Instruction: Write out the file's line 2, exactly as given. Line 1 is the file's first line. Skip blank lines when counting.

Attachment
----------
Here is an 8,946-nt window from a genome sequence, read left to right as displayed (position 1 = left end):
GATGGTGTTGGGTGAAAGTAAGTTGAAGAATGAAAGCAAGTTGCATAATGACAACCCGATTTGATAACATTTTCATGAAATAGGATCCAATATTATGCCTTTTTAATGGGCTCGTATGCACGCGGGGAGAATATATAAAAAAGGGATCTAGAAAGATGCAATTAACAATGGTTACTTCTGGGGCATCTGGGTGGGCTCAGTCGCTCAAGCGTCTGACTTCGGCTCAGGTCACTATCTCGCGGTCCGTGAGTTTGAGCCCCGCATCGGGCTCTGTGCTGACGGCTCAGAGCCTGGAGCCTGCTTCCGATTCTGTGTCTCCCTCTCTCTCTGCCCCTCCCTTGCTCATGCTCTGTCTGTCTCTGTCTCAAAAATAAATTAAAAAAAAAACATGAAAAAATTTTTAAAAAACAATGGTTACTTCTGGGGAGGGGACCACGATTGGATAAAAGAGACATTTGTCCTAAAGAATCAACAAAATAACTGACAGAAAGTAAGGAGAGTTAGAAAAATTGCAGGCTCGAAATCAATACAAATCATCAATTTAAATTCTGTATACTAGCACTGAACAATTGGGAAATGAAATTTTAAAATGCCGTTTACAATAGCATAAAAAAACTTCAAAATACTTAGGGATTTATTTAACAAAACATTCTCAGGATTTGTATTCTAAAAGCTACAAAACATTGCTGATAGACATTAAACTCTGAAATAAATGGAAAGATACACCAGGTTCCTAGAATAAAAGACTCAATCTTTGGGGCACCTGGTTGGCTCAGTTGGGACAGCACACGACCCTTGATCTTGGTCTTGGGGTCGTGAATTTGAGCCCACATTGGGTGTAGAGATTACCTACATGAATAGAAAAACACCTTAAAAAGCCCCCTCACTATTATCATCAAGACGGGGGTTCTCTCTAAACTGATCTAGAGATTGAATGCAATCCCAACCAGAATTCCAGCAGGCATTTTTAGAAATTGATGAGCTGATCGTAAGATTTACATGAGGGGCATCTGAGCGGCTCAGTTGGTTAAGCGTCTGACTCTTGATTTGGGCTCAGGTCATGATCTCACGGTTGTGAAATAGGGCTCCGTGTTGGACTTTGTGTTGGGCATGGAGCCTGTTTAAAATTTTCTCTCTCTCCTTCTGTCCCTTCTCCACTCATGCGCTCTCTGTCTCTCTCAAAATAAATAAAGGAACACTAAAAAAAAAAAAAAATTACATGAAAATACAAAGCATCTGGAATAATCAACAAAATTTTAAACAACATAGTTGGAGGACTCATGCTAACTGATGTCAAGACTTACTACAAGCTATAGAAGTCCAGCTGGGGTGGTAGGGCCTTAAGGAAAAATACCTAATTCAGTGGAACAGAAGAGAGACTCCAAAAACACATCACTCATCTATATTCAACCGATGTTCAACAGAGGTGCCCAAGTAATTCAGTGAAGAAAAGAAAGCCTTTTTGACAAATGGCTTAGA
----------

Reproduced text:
GATGGTGTTGGGTGAAAGTAAGTTGAAGAATGAAAGCAAGTTGCATAATGACAACCCGATTTGATAACATTTTCATGAAATAGGATCCAATATTATGCCTTTTTAATGGGCTCGTATGCACGCGGGGAGAATATATAAAAAAGGGATCTAGAAAGATGCAATTAACAATGGTTACTTCTGGGGCATCTGGGTGGGCTCAGTCGCTCAAGCGTCTGACTTCGGCTCAGGTCACTATCTCGCGGTCCGTGAGTTTGAGCCCCGCATCGGGCTCTGTGCTGACGGCTCAGAGCCTGGAGCCTGCTTCCGATTCTGTGTCTCCCTCTCTCTCTGCCCCTCCCTTGCTCATGCTCTGTCTGTCTCTGTCTCAAAAATAAATTAAAAAAAAAACATGAAAAAATTTTTAAAAAACAATGGTTACTTCTGGGGAGGGGACCACGATTGGATAAAAGAGACATTTGTCCTAAAGAATCAACAAAATAACTGACAGAAAGTAAGGAGAGTTAGAAAAATTGCAGGCTCGAAATCAATACAAATCATCAATTTAAATTCTGTATACTAGCACTGAACAATTGGGAAATGAAATTTTAAAATGCCGTTTACAATAGCATAAAAAAACTTCAAAATACTTAGGGATTTATTTAACAAAACATTCTCAGGATTTGTATTCTAAAAGCTACAAAACATTGCTGATAGACATTAAACTCTGAAATAAATGGAAAGATACACCAGGTTCCTAGAATAAAAGACTCAATCTTTGGGGCACCTGGTTGGCTCAGTTGGGACAGCACACGACCCTTGATCTTGGTCTTGGGGTCGTGAATTTGAGCCCACATTGGGTGTAGAGATTACCTACATGAATAGAAAAACACCTTAAAAAGCCCCCTCACTATTATCATCAAGACGGGGGTTCTCTCTAAACTGATCTAGAGATTGAATGCAATCCCAACCAGAATTCCAGCAGGCATTTTTAGAAATTGATGAGCTGATCGTAAGATTTACATGAGGGGCATCTGAGCGGCTCAGTTGGTTAAGCGTCTGACTCTTGATTTGGGCTCAGGTCATGATCTCACGGTTGTGAAATAGGGCTCCGTGTTGGACTTTGTGTTGGGCATGGAGCCTGTTTAAAATTTTCTCTCTCTCCTTCTGTCCCTTCTCCACTCATGCGCTCTCTGTCTCTCTCAAAATAAATAAAGGAACACTAAAAAAAAAAAAAAATTACATGAAAATACAAAGCATCTGGAATAATCAACAAAATTTTAAACAACATAGTTGGAGGACTCATGCTAACTGATGTCAAGACTTACTACAAGCTATAGAAGTCCAGCTGGGGTGGTAGGGCCTTAAGGAAAAATACCTAATTCAGTGGAACAGAAGAGAGACTCCAAAAACACATCACTCATCTATATTCAACCGATGTTCAACAGAGGTGCCCAAGTAATTCAGTGAAGAAAAGAAAGCCTTTTTGACAAATGGCTTAGA